So you guys are just sitting on the trough, sitting on corporate inertia, giving us as bad a deal as competition would allow you to. Just like Yahoo & co. Thanks. I hope Google would put y’all out of business.

    Google is no saint, but at least they are sensible. And btw, I don’t subscribe to netflix streaming. I am a programmer needing to access my company vpn.

    • CharlesC

      That is exactly what the article is stating about Netflix. That Netflix is paying off the ISPs so that people will get angry with the Internet Service Providers and make them seem greedy. They are betting that as a result of this they can influence the expansion of the new rules to make it cheaper for their customers and pushing the cost to all Internet Subscribers. By hijacking the debate it gives them a cheap way to get everyone to pay a bit more instead of making their subscription price increase. Did you read the entire article?

      • Cynthia Avishegnath

        Then the ISPs should stop charging me stratified rates.

        All you people (who probably have interests linked to ISPs) muddying up the scene and complicity by using masquerading words like,

        “Exactly … blah, blah, blah ….”

        There isn’t any exactly on your side of the story to my side of the story. Don’t use the “exactly” word to try to hijack my narrative. There is NOTHING “exactly”.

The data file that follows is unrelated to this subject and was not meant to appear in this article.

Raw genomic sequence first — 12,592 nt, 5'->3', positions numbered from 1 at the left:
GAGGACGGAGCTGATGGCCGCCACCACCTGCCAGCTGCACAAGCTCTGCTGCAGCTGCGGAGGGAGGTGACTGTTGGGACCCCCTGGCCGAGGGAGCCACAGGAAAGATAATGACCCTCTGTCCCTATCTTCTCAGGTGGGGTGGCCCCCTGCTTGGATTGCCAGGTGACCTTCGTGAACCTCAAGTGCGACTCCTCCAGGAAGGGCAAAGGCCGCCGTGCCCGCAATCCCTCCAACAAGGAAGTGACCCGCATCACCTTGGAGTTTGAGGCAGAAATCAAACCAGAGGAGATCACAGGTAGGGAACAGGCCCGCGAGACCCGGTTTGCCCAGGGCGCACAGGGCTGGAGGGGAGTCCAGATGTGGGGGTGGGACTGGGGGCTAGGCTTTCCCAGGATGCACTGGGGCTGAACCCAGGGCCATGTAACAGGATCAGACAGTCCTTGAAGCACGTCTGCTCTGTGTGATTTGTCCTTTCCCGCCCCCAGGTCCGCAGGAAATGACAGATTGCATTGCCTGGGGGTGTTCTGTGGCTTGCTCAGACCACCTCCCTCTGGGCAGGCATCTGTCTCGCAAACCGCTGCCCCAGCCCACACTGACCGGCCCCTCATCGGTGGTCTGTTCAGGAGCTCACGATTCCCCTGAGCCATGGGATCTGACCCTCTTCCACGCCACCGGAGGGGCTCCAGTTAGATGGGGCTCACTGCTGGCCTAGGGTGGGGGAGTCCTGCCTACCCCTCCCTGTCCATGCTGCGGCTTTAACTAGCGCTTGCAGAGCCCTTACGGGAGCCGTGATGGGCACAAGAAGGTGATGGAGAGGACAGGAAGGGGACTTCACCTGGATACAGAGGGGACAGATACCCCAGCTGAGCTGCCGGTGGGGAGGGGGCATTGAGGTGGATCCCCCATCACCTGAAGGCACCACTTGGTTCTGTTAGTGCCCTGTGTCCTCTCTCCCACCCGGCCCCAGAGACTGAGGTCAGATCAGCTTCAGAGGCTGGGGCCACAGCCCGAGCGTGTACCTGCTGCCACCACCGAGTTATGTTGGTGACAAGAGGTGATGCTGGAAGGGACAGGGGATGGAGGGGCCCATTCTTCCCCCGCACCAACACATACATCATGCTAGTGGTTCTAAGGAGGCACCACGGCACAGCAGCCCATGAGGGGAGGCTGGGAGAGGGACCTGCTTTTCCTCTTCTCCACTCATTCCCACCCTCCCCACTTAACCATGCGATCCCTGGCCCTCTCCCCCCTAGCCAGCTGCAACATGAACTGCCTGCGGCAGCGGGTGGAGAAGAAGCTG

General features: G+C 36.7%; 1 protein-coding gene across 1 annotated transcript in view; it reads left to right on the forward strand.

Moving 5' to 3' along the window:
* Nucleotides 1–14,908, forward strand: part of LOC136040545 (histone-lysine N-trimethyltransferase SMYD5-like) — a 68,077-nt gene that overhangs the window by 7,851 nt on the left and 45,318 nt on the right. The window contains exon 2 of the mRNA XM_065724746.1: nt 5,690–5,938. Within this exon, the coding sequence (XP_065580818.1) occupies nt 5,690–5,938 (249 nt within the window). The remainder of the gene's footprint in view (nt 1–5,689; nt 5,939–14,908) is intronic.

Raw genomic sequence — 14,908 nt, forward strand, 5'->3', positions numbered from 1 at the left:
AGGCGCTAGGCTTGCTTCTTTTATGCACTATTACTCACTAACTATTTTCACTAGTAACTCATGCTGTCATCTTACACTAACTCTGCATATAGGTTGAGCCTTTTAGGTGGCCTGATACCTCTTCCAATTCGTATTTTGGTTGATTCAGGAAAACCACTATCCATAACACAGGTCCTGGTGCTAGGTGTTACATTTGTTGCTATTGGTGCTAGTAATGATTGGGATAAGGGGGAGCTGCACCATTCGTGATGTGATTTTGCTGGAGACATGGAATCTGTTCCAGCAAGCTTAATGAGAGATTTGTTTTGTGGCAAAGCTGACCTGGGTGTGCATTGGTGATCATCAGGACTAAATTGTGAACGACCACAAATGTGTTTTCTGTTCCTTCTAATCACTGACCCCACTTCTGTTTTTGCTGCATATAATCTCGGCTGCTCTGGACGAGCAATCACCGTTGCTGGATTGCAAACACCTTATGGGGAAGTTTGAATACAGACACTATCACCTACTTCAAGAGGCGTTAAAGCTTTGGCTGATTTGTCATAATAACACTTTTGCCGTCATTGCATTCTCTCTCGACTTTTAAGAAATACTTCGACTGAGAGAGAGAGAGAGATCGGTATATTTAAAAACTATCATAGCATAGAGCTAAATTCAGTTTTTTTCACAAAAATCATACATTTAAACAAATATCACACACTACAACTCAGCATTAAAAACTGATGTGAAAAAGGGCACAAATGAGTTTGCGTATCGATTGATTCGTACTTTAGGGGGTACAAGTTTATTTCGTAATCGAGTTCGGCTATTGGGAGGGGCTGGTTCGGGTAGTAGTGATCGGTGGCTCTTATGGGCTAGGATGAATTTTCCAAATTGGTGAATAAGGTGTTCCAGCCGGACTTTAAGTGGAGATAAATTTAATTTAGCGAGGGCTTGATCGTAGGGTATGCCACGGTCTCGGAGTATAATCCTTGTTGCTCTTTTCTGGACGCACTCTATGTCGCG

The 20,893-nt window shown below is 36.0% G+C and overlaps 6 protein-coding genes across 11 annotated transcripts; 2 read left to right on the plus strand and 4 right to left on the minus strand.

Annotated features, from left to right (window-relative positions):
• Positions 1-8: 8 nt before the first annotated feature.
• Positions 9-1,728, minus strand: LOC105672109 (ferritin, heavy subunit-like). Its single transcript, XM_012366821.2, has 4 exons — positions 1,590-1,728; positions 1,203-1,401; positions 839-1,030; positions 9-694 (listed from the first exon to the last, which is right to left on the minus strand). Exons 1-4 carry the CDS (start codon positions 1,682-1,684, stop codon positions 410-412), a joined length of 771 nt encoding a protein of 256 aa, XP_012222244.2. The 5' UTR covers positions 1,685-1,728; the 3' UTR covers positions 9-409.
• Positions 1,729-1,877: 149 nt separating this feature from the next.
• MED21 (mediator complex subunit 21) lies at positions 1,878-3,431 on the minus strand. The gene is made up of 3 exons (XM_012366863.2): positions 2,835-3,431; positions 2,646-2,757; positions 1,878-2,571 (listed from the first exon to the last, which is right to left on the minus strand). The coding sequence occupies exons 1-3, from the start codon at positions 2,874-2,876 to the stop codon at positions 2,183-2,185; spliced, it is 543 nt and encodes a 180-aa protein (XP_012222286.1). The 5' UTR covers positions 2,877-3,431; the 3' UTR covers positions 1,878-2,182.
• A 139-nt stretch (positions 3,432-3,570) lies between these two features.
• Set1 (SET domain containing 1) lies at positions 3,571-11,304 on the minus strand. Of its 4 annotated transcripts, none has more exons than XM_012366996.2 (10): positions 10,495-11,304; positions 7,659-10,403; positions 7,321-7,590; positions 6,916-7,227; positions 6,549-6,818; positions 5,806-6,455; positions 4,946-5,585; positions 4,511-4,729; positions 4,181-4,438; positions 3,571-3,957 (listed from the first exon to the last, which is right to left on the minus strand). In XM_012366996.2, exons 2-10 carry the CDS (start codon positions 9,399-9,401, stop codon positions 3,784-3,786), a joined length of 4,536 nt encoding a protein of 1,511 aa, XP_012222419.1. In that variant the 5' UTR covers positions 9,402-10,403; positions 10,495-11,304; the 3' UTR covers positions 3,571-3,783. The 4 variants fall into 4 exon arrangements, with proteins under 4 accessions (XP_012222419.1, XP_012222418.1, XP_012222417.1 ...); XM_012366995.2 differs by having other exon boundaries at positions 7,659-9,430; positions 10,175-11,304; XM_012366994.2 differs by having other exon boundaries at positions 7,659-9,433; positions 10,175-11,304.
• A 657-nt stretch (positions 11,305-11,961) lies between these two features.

Either meter my usage or meter the content provider’s traffic. Metering my usage is a more consistent and equitable resource usage metering.

        Your technology is outdated, you have not bothered to upgrade your cables ever since we started running out of dark cables. And there is only one ISP that is bothering to build optical transmission around the country, now?

        You industry, like I said, is like Yahoo. Because there is no Google offering us GB content and https connections, you believe you could lumber along giving us search results doused with adverts. and a 2mb storage.

        “people like you keep falling for it”

        I do hope so. If you are not aware already, everyone has fallen for it. You guys are doomed.

        • CharlesC

          You do realize that the argument is about Internet Neutrality not Internet Service Provider Neutrality? And that the Internet is not just made up of ISPs?
          I would recommend reading more about the subject.
          Nothing stated in this article mentions anything about reducing the amount you pay your ISP.